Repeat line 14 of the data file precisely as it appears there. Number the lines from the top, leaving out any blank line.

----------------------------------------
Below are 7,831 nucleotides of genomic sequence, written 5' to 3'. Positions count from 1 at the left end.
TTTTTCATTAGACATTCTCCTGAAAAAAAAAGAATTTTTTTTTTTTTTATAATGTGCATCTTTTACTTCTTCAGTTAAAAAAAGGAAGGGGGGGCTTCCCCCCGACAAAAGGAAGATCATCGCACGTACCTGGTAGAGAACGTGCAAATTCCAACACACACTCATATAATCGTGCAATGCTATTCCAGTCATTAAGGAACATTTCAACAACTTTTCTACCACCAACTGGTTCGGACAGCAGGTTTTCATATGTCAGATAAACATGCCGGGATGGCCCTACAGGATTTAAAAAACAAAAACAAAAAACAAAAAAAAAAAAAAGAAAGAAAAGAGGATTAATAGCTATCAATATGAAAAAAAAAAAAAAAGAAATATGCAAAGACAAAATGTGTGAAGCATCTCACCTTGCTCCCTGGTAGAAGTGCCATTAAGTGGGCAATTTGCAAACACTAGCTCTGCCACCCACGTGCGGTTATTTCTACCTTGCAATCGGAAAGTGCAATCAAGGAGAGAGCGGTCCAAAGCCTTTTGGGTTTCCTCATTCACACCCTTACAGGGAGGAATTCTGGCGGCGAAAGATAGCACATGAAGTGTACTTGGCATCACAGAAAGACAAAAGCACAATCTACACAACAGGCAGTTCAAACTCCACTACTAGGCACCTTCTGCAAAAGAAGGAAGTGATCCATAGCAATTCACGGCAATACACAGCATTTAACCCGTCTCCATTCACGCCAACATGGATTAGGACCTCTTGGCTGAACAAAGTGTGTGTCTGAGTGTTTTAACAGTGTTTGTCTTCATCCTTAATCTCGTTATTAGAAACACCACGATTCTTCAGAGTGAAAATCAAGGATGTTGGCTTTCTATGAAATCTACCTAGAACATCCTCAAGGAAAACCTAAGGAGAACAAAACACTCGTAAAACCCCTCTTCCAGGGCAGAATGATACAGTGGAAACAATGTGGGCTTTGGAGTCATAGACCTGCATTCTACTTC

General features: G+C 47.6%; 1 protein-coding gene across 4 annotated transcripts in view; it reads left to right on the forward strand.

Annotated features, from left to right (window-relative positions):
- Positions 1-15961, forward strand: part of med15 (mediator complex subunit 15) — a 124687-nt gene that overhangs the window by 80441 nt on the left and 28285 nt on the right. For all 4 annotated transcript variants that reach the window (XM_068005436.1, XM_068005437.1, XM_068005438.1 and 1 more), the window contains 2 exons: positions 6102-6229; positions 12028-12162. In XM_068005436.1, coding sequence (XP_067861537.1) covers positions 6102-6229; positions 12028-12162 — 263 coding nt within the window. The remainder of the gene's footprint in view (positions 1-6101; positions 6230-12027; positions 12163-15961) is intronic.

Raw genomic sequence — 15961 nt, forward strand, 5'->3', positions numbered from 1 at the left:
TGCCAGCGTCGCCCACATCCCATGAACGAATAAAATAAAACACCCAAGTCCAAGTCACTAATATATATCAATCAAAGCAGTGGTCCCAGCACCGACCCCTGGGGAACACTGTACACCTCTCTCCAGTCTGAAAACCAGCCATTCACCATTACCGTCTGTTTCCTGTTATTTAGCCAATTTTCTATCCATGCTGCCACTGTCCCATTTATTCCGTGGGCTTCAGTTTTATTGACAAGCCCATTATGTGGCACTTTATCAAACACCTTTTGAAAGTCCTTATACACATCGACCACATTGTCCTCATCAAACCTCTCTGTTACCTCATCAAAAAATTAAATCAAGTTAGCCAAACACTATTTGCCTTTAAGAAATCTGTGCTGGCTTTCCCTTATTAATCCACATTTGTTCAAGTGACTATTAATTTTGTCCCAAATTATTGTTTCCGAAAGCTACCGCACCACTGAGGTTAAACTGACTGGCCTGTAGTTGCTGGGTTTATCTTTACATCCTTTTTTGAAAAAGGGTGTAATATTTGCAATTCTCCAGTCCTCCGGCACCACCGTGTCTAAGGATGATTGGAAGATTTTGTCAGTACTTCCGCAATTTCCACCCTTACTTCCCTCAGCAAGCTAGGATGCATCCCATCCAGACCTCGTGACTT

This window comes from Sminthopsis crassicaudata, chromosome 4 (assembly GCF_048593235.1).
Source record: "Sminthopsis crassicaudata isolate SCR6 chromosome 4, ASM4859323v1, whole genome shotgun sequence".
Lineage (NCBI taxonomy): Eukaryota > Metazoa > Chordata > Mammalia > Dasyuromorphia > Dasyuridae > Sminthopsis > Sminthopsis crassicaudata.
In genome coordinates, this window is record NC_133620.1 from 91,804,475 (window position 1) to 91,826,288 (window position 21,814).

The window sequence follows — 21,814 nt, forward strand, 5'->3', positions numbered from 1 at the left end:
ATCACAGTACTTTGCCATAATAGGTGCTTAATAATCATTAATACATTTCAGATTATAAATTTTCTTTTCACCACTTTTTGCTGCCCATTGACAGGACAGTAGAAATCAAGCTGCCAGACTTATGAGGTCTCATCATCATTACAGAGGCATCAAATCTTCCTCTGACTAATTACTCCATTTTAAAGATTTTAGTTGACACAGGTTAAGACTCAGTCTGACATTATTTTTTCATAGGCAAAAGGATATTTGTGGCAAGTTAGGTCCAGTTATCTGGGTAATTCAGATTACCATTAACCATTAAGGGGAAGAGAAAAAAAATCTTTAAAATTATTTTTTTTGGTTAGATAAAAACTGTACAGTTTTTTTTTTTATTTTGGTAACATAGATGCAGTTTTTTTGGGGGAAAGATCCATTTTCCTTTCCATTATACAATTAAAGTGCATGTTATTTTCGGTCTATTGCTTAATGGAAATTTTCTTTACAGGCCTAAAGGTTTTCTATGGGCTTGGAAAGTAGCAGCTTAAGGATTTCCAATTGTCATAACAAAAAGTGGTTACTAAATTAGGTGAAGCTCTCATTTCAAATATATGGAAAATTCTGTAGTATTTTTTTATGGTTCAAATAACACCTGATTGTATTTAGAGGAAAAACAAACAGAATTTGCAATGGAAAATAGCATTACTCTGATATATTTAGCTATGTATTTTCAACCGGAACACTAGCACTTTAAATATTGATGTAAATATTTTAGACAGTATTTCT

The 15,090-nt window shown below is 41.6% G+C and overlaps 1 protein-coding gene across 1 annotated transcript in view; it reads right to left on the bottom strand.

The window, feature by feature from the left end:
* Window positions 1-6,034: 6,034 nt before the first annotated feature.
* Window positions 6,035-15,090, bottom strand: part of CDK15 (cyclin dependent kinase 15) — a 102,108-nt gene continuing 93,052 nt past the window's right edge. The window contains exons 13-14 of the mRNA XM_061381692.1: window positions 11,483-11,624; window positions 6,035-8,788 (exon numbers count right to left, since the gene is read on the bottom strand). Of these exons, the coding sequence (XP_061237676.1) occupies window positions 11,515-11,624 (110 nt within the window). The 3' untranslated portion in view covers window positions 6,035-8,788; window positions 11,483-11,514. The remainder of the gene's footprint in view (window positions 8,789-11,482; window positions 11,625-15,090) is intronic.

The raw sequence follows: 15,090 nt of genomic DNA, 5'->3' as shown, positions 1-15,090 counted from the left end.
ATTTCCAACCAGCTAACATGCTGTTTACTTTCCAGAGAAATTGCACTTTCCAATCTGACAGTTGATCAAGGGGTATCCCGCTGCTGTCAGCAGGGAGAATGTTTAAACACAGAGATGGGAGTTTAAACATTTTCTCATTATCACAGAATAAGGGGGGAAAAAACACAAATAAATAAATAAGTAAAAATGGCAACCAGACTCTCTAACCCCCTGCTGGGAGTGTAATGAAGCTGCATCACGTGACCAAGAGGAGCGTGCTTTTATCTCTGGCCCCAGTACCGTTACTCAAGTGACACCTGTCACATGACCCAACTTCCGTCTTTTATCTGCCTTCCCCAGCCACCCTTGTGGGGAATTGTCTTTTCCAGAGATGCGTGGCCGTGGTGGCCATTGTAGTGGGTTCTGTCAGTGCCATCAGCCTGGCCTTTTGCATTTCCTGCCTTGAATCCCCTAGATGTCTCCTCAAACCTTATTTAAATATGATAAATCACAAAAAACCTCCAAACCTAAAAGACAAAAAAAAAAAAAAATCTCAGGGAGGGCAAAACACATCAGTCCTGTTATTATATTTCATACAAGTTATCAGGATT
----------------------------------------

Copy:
The 15,090-nt window shown below is 41.6% G+C and overlaps 1 protein-coding gene across 1 annotated transcript in view; it reads right to left on the bottom strand.